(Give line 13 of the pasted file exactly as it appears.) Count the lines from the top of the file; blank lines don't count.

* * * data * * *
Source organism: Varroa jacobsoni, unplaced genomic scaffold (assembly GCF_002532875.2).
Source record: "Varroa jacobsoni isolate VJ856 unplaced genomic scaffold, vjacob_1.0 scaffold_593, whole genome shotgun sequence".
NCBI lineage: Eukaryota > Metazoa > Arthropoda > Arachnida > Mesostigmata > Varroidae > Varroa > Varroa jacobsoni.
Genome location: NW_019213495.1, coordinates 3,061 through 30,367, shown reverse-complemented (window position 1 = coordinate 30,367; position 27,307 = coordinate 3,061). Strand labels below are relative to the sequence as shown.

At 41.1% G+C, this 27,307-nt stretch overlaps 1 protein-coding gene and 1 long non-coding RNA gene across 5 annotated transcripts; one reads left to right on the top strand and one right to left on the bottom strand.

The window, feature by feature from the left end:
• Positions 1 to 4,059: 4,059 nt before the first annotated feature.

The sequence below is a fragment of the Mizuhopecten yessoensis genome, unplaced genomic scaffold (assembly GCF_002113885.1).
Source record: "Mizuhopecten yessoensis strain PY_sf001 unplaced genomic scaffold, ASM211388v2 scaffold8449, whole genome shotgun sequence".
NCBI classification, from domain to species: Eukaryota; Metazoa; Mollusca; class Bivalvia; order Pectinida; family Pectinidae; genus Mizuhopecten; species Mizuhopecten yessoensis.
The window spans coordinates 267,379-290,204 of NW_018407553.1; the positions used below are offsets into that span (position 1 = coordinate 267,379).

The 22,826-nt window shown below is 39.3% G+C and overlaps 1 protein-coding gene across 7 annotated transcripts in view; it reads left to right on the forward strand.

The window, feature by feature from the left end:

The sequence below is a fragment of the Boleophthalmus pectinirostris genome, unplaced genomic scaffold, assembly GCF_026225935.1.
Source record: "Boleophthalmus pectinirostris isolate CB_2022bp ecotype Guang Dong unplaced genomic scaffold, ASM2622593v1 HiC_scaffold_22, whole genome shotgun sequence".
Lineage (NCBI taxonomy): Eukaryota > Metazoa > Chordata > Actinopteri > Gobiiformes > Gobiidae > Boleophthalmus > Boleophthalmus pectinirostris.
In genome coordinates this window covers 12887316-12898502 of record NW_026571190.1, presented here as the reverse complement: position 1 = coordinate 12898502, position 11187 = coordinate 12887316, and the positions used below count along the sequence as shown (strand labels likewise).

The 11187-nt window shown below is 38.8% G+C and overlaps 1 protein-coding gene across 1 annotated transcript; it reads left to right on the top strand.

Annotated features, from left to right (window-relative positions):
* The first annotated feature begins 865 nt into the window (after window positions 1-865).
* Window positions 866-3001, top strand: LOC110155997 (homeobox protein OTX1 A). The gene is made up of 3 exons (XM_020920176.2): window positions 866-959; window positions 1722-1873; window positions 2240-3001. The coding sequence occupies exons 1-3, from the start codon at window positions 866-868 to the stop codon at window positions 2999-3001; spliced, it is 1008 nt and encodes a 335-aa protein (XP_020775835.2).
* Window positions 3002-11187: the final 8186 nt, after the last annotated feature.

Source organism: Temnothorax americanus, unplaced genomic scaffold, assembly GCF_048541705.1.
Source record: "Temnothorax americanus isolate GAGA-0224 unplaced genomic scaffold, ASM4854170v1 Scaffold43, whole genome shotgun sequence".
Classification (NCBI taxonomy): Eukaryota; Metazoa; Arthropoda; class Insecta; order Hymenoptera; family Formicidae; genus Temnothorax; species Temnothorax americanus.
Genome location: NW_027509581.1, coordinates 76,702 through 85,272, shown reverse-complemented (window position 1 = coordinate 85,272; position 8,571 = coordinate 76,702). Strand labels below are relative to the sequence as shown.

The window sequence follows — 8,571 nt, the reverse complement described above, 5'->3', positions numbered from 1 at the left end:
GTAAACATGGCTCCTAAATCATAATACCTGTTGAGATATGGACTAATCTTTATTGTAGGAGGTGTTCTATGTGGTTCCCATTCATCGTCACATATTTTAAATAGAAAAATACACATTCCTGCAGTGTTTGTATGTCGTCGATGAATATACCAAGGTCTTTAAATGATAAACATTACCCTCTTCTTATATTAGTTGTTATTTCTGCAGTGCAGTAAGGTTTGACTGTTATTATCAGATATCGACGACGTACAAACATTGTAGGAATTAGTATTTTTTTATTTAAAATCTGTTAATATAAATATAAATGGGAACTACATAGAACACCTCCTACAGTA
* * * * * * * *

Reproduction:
The window, feature by feature from the left end: